February 2005

David Kieley

poetry

Strike Sparks: Selected Poems, 1980-2002 by Sharon Olds

Generally if a book starts throwing the word “cock” around too early in the game, I leave the conversation. Call me old-fashioned, but that particular audacity can be a reliable signal that presumption, empty shock value, and a possible personality disorder are around the corner. But what can I say? Sharon Olds can put a blowjob in her second poem and get away with it, because her freshly-published Strike Sparks: Selected Poems, 1980-2002 makes it worthwhile -- mostly.

If you’re not yet familiar with Olds, Strike Sparks, which has already won the National Book Critics Circle Award, will serve as a fine and comprehensive introduction. I’ll add the caveat, however, that depending on your tastes, she can take some getting used to.

The book’s opening selections, drawn from Olds’s first two books, Satan Says and The Dead and the Living, are an onslaught. There is a miscarriage; there is Olds sliding around in her abusive father’s mucous; there is a woman (presumably also Olds) jumping from a moving bus with her child in her arms. There is a penis likened to a slug’s antennae and sex a week after childbirth when the vagina is a “nest of stitches.” The poems are relentless both in the emotional intimacy they grant the reader and in their illustrative power.

Colorful as they are, you might be compelled to consign Olds’s topics to the shock-value bin -- that would be a mistake. The nonchalance of her voice is dazzling in its precision and its versatility; she can do the gory scenes listed above, then out of nowhere become pretty: “silver flashes in her eyes like distant / bodies of water glimpsed through woods.”

Given the autobiographical nature of the majority of its poems, Strike Sparks is in many ways a poetic memoir in which we keep circling around the subjects of sex, motherhood, and Olds’s troubled childhood and parents in a Catch-22 kind of spiraling chronology. We bounce around in time and with each pass by a topic we see it more clearly or from a different perspective.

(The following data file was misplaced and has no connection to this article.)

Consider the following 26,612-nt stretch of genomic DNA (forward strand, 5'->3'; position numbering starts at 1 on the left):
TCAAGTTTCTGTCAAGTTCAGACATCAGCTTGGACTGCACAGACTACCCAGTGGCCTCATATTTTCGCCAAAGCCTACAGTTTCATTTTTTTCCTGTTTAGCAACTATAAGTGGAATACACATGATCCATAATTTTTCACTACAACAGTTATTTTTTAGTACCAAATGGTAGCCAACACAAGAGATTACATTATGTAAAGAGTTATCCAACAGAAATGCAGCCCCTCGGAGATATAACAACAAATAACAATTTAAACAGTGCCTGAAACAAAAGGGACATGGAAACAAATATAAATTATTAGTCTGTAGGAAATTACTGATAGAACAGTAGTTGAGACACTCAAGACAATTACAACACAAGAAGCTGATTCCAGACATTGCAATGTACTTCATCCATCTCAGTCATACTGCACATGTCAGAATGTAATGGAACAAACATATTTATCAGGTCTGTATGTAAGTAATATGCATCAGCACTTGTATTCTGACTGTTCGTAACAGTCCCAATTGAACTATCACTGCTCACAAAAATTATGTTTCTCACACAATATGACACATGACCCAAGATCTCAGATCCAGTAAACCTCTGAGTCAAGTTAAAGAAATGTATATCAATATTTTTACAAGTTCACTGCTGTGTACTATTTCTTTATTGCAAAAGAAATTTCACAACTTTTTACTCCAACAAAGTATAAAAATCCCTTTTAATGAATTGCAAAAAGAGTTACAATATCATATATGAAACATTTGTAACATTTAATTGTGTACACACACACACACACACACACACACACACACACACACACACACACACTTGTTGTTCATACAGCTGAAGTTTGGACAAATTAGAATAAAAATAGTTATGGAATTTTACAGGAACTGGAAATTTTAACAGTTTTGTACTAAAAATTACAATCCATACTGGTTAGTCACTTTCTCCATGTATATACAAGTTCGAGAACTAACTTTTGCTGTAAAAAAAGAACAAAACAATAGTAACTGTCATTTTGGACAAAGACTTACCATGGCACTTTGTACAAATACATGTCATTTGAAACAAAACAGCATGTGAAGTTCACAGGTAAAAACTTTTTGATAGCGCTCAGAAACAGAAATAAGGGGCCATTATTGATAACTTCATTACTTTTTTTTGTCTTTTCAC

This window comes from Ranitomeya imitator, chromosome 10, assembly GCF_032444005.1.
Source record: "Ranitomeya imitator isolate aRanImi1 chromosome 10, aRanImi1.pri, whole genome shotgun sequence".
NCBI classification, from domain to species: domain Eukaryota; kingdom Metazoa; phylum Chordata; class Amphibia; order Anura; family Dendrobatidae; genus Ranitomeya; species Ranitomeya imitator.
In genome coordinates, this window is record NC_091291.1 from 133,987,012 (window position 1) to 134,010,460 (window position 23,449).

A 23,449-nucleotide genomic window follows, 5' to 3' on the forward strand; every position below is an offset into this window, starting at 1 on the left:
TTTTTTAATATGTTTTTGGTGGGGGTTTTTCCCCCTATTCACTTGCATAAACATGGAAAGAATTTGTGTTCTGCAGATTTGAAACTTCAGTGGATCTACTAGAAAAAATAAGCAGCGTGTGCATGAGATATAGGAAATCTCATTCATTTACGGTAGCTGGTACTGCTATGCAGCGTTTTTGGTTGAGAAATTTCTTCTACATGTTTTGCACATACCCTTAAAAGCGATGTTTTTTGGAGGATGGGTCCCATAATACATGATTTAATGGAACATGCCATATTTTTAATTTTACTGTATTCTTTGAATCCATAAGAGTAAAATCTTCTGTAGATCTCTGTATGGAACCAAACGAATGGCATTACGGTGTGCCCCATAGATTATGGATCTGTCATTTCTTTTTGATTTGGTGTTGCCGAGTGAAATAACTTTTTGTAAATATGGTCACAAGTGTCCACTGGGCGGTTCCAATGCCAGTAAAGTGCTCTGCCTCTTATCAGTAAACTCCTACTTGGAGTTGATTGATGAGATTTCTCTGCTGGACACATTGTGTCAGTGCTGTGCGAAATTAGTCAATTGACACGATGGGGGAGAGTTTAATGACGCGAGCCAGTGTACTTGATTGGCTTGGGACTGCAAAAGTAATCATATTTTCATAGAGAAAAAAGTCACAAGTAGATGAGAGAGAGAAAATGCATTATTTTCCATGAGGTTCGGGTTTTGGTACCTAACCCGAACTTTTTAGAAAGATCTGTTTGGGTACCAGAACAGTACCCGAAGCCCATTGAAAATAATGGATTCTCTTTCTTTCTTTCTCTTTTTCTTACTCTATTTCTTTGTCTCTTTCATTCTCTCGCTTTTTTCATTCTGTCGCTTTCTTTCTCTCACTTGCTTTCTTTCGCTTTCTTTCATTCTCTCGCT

The poems circle a profound atheism in which the physical body is a document of being; physical experience is the primary mode of forming and physical contact the primary human relationship. Olds heaps so much praise on the body electric that she flaunts her motherhood’s superiority to poetry: “I have done what you wanted to do, Walt Whitman, / Allen Ginsberg, I have done this thing, / I and the other women this exceptional / act with the exceptional heroic body, / this giving birth, this glistening verb.”

Olds’s considerations of motherhood adhere closely to the physical fact of bodies coming from bodies -- “the oldest story we have on our planet -- / the story of replacement.” In “New Mother” the sex act, at once threatening and desired, is a means of reclaiming the ravaged body after giving birth. The many poems she writes about her children gain a unique power from their attention to the physical nature of the mother-child relationship and from their focus on the ramifications of producing another being from your own.

When Olds sends her son off to summer camp she says, “Everything that’s been placed in him will / come out, now, the contents of a trunk / unpacked and lined up on a bunk in the underpine light.” If I can pop-psychoanalyze for a moment, some of Olds’s bodily fixation and its accompanying idea that what goes into you is what you are draws heavily from her relationship with her parents, whose presence reverberates constantly through the book. The tales of an alcoholic father, the allusions to abuse by both parents, and the scenes from a generally unstable childhood permeate Strike Sparks. The title itself comes from an image of Olds taking two paper dolls of her parents to “bang them together / at the hips like chips of flint as if to / strike sparks from them,” at once expressing disdain and gratitude for their coupling and her birth. All this psychodrama can get tiresome. While the best of it is moving and intense, the worst of it would be at home in an angsty teenager’s Livejournal. The selections from The Father, which follow the events surrounding her father’s death, are especially erratic, producing both some of the best and worst work in the book.

There are pieces there that will floor you. “My Father Speaks to Me from the Dead” brings us back to the physical parental relationship, but with a more lamenting and complex undercurrent: “when I say now that I love you / I mean look down at your hand, move it, / that action is matter’s love, for human / love go elsewhere.” The downside of the emotional chaos is that Olds perseverates; her eloquence stalls against the complexity of her relationship to her father and some pieces seem superfluous or underdeveloped.

But now we’ve just hit the grand old problems of confessionalism, haven’t we -- is this art or a diary with line breaks? Is it insightful or just eloquent self-indulgence? Luckily no one has asked me to solve the great aesthetic problems of our time, so I can say it’s both.

The personal nature of Olds’s subject matter will turn some people off, and her focus falters from time to time. She is, however, a very talented writer who has obviously worked to sharpen her craft, so when she’s on -- and most of the time she is -- she’s fantastic. I was surprised at how quickly she won over my stodginess, considering my slight prejudice against her style of writing. My best advice is to give Strike Sparks a fair shake and read the first two sections at least; Olds will let you know pretty quickly whether or not the two of you are going to get along.

Strike Sparks: Selected Poems, 1980-2002 by Sharon Olds
Alfred A. Knopf
ISBN 140004278X
181 Pages